When Wastelands Interactive head Leszek Lisowski found a Steam key he thought he'd given to a successful YouTuber on a resale site, he knew something was wrong.

Lisowski, whose company recently brought Worlds of Magic to Steam Early Access, wrote on Gamasutra about being ripped off by people claiming to be popular YouTubers. Under normal circumstances, game creators are happy to hand out codes to press and YouTubers. Their game gets publicity, the critics gets something to critique—everybody wins. In theory.

The tactic Lisowski described is apparently not uncommon. He explained that over the course of Worlds of Magic's release week he received requests from tens of people claiming to be at least marginally successful YouTubers, and he thought nothing of it. However, he then found a listing of the game (with an undercut price, no less) on G2A.com, a popular resale site. Curious about the price discrepancy, he bought a key himself and discovered it was one he'd sent out to an alleged YouTuber.

Why hadn't he noticed people were tricking him, especially when he thought he'd been relatively careful? The short version is, he got bait-and-switched:

"I took a deep breath and began to thoroughly check all the emails that had been sent to me. Most of them were gmail accounts and had a single letter or number difference between the email name and the youtube channel name."

A slight change, in other words. If a game creator is frantically skimming emails because, say, they're busy dealing with all the other rigors of a stressful game launch week, it's super easy to miss.

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Lisowski began requiring confirmations from alleged YouTubers—proof that they were who they claimed to be. Of 20 additional requests, only two were actually able to verify that they weren't conniving villains trying to tie the system to a set of train tracks. Two.

"So, as it turned out," Lisowski wrote, "roughly 70% of the keys we had given out were taken under false pretenses, or to use a more direct term, stolen. It left us asking ourselves: Were we really so blind and naive?"

That really worried Lisowski, so he decided to test just how far the "I'm a YouTuber" claim could carry him with other developers. The results of his experiment—wherein he took an email a rip-off artist sent him and modified it slightly—were not encouraging.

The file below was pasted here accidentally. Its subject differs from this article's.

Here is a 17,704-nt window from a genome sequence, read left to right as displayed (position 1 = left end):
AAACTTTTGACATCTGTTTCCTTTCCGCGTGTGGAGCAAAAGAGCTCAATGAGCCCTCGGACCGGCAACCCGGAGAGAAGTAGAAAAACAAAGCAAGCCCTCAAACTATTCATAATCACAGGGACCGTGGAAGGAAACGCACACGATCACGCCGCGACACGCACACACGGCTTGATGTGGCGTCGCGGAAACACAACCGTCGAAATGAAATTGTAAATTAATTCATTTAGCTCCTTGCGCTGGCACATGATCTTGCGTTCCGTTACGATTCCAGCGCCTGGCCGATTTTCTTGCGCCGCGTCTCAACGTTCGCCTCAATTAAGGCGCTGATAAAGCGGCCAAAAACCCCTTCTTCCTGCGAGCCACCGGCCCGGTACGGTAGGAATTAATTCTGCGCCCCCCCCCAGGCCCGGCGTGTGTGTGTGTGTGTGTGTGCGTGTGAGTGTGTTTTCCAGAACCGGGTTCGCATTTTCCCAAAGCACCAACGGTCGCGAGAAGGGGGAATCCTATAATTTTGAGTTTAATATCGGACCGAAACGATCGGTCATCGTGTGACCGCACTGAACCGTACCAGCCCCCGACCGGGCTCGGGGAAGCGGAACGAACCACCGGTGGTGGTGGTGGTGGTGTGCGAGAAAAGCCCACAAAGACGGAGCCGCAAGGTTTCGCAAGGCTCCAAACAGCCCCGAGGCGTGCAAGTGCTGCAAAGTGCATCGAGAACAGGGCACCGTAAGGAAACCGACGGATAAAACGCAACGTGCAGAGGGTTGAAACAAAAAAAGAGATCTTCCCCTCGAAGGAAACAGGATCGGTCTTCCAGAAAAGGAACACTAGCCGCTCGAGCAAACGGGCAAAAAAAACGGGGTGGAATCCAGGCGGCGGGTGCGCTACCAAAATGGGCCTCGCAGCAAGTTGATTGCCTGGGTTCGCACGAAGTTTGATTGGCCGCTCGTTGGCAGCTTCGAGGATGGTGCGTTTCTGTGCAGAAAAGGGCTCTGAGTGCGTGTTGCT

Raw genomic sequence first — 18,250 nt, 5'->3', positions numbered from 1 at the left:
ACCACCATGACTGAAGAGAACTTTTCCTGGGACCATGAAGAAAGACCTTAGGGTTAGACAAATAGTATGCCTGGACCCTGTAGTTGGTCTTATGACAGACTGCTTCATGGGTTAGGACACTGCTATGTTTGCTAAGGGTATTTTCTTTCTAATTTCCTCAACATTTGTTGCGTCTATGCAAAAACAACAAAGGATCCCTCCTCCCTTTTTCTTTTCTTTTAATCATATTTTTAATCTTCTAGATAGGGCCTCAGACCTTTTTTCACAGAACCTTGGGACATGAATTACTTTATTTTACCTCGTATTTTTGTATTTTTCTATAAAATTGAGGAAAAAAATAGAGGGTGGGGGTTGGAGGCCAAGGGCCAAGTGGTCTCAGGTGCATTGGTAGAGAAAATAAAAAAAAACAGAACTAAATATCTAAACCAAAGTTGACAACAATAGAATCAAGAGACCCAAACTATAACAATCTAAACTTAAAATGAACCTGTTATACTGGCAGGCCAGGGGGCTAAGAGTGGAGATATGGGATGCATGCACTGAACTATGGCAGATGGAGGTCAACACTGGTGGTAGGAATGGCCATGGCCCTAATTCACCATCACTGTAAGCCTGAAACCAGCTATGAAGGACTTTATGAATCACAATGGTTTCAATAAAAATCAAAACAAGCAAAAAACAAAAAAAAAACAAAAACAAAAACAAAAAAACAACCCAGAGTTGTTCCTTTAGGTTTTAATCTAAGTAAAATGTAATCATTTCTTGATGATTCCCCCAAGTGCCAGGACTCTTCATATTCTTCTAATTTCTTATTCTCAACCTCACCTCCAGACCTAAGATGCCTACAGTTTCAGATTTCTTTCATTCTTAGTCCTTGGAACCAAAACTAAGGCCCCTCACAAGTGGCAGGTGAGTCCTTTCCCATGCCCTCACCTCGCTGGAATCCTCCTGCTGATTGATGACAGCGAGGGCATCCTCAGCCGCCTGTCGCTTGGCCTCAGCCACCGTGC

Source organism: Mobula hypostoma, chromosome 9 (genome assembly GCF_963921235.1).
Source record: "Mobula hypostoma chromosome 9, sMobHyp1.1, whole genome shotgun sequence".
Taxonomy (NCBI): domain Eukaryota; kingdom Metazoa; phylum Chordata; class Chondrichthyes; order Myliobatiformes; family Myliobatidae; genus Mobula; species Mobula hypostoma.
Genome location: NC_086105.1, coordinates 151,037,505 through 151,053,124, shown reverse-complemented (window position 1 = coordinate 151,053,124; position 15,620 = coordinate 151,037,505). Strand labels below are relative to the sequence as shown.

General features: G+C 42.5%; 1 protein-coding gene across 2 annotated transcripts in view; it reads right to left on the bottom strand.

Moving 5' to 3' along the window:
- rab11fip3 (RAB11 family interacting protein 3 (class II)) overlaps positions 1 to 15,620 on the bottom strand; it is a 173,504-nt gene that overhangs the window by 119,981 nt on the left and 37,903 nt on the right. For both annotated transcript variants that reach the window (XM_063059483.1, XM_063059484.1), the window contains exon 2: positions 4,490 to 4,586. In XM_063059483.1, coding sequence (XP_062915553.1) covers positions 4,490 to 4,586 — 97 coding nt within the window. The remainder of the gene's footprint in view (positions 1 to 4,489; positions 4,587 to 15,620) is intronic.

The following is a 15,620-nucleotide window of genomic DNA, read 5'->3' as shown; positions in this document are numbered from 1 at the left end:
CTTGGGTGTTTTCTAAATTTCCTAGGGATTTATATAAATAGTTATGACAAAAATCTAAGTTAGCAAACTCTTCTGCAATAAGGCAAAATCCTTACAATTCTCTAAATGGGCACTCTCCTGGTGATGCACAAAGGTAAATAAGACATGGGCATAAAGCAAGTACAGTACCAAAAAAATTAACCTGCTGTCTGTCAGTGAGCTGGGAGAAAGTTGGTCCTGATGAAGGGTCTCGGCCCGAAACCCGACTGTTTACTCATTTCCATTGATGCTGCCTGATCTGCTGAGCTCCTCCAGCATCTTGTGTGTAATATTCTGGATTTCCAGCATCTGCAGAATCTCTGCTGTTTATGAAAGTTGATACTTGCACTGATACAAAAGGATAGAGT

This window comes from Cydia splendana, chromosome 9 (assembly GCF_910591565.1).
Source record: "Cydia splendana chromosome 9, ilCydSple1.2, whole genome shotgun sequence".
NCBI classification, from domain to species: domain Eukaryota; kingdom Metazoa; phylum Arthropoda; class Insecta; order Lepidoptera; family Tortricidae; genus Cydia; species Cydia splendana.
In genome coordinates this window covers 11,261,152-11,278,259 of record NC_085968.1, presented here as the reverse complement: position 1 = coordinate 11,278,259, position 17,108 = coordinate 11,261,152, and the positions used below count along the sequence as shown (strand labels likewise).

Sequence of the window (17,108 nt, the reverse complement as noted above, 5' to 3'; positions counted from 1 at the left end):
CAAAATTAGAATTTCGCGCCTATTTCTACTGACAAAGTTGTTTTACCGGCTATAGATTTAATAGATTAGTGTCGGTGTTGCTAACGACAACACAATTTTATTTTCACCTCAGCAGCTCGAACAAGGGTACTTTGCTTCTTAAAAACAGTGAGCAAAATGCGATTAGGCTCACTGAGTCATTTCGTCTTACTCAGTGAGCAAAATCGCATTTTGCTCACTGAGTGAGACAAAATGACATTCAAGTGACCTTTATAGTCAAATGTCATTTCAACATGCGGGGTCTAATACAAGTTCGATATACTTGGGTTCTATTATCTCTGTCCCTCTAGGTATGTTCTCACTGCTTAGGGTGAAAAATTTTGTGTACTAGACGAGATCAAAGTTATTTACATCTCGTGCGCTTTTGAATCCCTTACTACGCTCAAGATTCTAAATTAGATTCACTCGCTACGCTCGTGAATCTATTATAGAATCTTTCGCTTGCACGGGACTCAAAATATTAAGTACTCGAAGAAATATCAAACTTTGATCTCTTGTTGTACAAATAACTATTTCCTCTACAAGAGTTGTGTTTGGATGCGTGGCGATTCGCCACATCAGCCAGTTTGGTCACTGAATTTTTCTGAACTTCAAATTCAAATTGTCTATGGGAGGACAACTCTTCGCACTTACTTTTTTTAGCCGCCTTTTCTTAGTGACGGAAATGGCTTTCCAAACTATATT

"I sent out 46 emails, which took me about two hours in total. In reply, I got 16 keys for 15 games (worth more than 400 USD)."

"Allow me to underline this: I spent 3 hours sending out emails to almost 50 developers simply asking them for a Steam key, claiming that I was a youtuber with 50k subscribers. In return, I received Steam keys worth over 400 USD. This means I could have theoretically made close to 150 bucks an hour."

And that was with a super slipshod attempt and only one request per developer.

Lisowski went on to share even more unsettling stats. For instance, many of these fakers request multiple keys and then do so again under different aliases. "In the end," he wrote," they may sell 10 or 20 copies of a game at half price." That adds up, and it makes diehard fans upset.

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Now, if it isn't already obvious, YOU SHOULD NOT TRY THIS. IT IS A BAD THING DONE BY BAD PEOPLE. It does, however, highlight how easy it is to claim to be somebody in the modern age, both in the sense of stealing an identity and saying you're a Somebody simply by throwing around words like YouTuber, press, or reviewer. In all cases, greater scrutiny is necessary.

In the end, Lisowski returned the Steam keys he got during his experiment and advised game creators to use YouTube's built-in messaging system instead of only relying on email. However, that doesn't mean the giant sticky fingered beast is slain. "So far, I've been contacted with few of the developers [I ran the experiment on]," he wrote. "It seems they felt that keys were often taken under false pretenses."

The moral of the story? Game creators need to be more careful when they send out copies of their games. A lot of people in this world would very much like to have free games for various reasons, and some of them are absolutely willing to lie and deceive—emailing with shifty eyes and forked tongues—in order to pull off their little heists. This hurts game creators and ultimately, when it all comes back around, game fans. It sucks. Stay vigilant, folks.

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And everyone, if you think something is fishy, don't hesitate to get in touch with the creators of your favorite games. Many of them would appreciate the help, I'm sure.

To contact the author of this post, write to nathan.grayson@kotaku.com or find him on Twitter @vahn16.